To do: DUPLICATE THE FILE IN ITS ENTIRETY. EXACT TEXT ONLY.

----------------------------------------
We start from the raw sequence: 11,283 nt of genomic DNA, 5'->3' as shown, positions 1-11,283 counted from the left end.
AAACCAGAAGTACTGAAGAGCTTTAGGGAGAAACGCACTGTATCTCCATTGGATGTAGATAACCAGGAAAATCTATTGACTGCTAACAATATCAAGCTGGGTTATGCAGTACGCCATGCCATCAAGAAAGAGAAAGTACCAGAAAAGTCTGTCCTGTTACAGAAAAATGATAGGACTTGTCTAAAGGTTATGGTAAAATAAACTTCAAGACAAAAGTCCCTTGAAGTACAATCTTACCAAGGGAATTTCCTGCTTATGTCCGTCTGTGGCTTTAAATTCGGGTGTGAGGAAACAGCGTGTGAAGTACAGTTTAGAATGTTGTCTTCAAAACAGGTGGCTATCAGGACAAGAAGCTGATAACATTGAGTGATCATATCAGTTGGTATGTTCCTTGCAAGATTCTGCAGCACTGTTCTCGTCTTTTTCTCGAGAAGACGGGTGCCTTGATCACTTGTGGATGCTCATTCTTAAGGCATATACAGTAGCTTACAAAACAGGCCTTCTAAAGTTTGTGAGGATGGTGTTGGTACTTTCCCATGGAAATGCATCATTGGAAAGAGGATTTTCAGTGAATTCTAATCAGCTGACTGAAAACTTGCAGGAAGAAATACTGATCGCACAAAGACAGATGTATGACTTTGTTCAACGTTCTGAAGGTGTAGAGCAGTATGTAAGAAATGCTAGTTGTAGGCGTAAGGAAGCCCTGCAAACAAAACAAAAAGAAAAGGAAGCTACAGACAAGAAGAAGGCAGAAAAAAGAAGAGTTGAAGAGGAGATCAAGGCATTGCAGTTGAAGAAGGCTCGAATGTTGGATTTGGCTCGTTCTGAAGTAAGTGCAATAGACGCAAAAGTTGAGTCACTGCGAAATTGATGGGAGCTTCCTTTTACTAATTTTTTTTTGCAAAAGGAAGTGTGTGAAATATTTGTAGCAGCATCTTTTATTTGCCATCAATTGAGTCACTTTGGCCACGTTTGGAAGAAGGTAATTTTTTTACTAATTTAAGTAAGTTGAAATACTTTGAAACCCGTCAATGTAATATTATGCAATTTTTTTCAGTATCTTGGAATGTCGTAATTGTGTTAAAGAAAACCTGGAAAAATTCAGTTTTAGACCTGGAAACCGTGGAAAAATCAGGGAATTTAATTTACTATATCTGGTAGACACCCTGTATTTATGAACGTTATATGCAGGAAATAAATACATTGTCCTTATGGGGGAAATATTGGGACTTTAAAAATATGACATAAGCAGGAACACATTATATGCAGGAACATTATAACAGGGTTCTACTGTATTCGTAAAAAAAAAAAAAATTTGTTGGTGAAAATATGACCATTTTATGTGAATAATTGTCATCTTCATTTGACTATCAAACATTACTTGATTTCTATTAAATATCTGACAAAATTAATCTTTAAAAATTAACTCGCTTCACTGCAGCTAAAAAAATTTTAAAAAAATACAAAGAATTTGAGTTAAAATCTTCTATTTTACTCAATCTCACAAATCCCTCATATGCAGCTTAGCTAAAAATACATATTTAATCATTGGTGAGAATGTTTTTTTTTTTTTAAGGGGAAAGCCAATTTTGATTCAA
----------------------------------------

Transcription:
We start from the raw sequence: 11,283 nt of genomic DNA, 5'->3' as shown, positions 1-11,283 counted from the left end.
AAACCAGAAGTACTGAAGAGCTTTAGGGAGAAACGCACTGTATCTCCATTGGATGTAGATAACCAGGAAAATCTATTGACTGCTAACAATATCAAGCTGGGTTATGCAGTACGCCATGCCATCAAGAAAGAGAAAGTACCAGAAAAGTCTGTCCTGTTACAGAAAAATGATAGGACTTGTCTAAAGGTTATGGTAAAATAAACTTCAAGACAAAAGTCCCTTGAAGTACAATCTTACCAAGGGAATTTCCTGCTTATGTCCGTCTGTGGCTTTAAATTCGGGTGTGAGGAAACAGCGTGTGAAGTACAGTTTAGAATGTTGTCTTCAAAACAGGTGGCTATCAGGACAAGAAGCTGATAACATTGAGTGATCATATCAGTTGGTATGTTCCTTGCAAGATTCTGCAGCACTGTTCTCGTCTTTTTCTCGAGAAGACGGGTGCCTTGATCACTTGTGGATGCTCATTCTTAAGGCATATACAGTAGCTTACAAAACAGGCCTTCTAAAGTTTGTGAGGATGGTGTTGGTACTTTCCCATGGAAATGCATCATTGGAAAGAGGATTTTCAGTGAATTCTAATCAGCTGACTGAAAACTTGCAGGAAGAAATACTGATCGCACAAAGACAGATGTATGACTTTGTTCAACGTTCTGAAGGTGTAGAGCAGTATGTAAGAAATGCTAGTTGTAGGCGTAAGGAAGCCCTGCAAACAAAACAAAAAGAAAAGGAAGCTACAGACAAGAAGAAGGCAGAAAAAAGAAGAGTTGAAGAGGAGATCAAGGCATTGCAGTTGAAGAAGGCTCGAATGTTGGATTTGGCTCGTTCTGAAGTAAGTGCAATAGACGCAAAAGTTGAGTCACTGCGAAATTGATGGGAGCTTCCTTTTACTAATTTTTTTTTGCAAAAGGAAGTGTGTGAAATATTTGTAGCAGCATCTTTTATTTGCCATCAATTGAGTCACTTTGGCCACGTTTGGAAGAAGGTAATTTTTTTACTAATTTAAGTAAGTTGAAATACTTTGAAACCCGTCAATGTAATATTATGCAATTTTTTTCAGTATCTTGGAATGTCGTAATTGTGTTAAAGAAAACCTGGAAAAATTCAGTTTTAGACCTGGAAACCGTGGAAAAATCAGGGAATTTAATTTACTATATCTGGTAGACACCCTGTATTTATGAACGTTATATGCAGGAAATAAATACATTGTCCTTATGGGGGAAATATTGGGACTTTAAAAATATGACATAAGCAGGAACACATTATATGCAGGAACATTATAACAGGGTTCTACTGTATTCGTAAAAAAAAAAAAAATTTGTTGGTGAAAATATGACCATTTTATGTGAATAATTGTCATCTTCATTTGACTATCAAACATTACTTGATTTCTATTAAATATCTGACAAAATTAATCTTTAAAAATTAACTCGCTTCACTGCAGCTAAAAAAATTTTAAAAAAATACAAAGAATTTGAGTTAAAATCTTCTATTTTACTCAATCTCACAAATCCCTCATATGCAGCTTAGCTAAAAATACATATTTAATCATTGGTGAGAATGTTTTTTTTTTTTTAAGGGGAAAGCCAATTTTGATTCAA